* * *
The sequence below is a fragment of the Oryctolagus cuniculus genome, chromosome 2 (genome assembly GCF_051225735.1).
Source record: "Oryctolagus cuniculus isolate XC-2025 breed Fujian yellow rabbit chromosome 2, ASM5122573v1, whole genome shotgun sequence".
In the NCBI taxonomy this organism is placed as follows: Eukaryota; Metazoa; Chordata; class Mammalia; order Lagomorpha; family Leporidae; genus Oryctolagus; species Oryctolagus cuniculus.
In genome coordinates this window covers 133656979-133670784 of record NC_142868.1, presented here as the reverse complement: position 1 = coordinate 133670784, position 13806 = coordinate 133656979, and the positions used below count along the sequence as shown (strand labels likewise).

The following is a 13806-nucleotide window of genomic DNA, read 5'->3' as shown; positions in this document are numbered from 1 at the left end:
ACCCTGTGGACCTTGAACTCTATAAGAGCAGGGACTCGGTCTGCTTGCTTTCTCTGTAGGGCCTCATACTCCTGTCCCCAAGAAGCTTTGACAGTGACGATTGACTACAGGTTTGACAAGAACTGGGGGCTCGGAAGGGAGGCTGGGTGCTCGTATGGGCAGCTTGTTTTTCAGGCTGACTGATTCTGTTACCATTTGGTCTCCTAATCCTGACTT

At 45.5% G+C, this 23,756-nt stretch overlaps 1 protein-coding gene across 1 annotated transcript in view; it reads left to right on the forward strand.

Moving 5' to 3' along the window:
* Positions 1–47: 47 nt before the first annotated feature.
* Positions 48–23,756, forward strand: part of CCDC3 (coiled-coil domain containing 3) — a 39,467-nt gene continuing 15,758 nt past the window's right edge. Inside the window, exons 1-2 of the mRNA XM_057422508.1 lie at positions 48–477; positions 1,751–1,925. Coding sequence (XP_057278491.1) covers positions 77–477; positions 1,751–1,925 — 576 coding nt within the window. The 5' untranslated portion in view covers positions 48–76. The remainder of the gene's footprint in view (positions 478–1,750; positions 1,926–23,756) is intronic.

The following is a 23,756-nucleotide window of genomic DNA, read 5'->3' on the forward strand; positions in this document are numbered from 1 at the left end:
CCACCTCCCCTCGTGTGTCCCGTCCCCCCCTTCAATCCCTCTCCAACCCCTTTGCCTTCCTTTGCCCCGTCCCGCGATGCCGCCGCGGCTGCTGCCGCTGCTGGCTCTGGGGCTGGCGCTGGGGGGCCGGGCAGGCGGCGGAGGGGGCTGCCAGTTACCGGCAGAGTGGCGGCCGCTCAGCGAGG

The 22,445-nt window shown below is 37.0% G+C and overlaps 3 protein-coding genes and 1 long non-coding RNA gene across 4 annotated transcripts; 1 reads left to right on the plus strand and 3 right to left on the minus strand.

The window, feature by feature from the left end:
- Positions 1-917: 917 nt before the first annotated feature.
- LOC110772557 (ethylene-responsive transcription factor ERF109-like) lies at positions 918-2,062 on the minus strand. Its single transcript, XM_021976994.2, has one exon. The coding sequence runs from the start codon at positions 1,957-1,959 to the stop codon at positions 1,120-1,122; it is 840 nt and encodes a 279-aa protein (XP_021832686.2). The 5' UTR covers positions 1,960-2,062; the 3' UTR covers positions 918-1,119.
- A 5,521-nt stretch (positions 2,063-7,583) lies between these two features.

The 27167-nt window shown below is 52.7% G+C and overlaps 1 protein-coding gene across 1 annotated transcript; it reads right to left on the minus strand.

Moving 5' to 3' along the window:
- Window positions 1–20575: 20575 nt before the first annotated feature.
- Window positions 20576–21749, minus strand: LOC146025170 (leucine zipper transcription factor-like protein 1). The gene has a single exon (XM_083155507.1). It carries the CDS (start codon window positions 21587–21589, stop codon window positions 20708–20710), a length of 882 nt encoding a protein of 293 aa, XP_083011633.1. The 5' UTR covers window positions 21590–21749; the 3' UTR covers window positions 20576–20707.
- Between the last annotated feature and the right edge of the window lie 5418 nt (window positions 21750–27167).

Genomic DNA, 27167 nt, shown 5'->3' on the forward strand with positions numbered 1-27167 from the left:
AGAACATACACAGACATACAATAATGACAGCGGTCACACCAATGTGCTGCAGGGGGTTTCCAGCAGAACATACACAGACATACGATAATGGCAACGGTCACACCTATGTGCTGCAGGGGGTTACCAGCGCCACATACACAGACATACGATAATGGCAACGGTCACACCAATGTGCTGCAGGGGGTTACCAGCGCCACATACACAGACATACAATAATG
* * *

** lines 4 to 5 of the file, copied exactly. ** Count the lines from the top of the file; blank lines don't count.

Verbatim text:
In genome coordinates this window covers 133656979-133670784 of record NC_142868.1, presented here as the reverse complement: position 1 = coordinate 133670784, position 13806 = coordinate 133656979, and the positions used below count along the sequence as shown (strand labels likewise).

The following is a 13806-nucleotide window of genomic DNA, read 5'->3' as shown; positions in this document are numbered from 1 at the left end: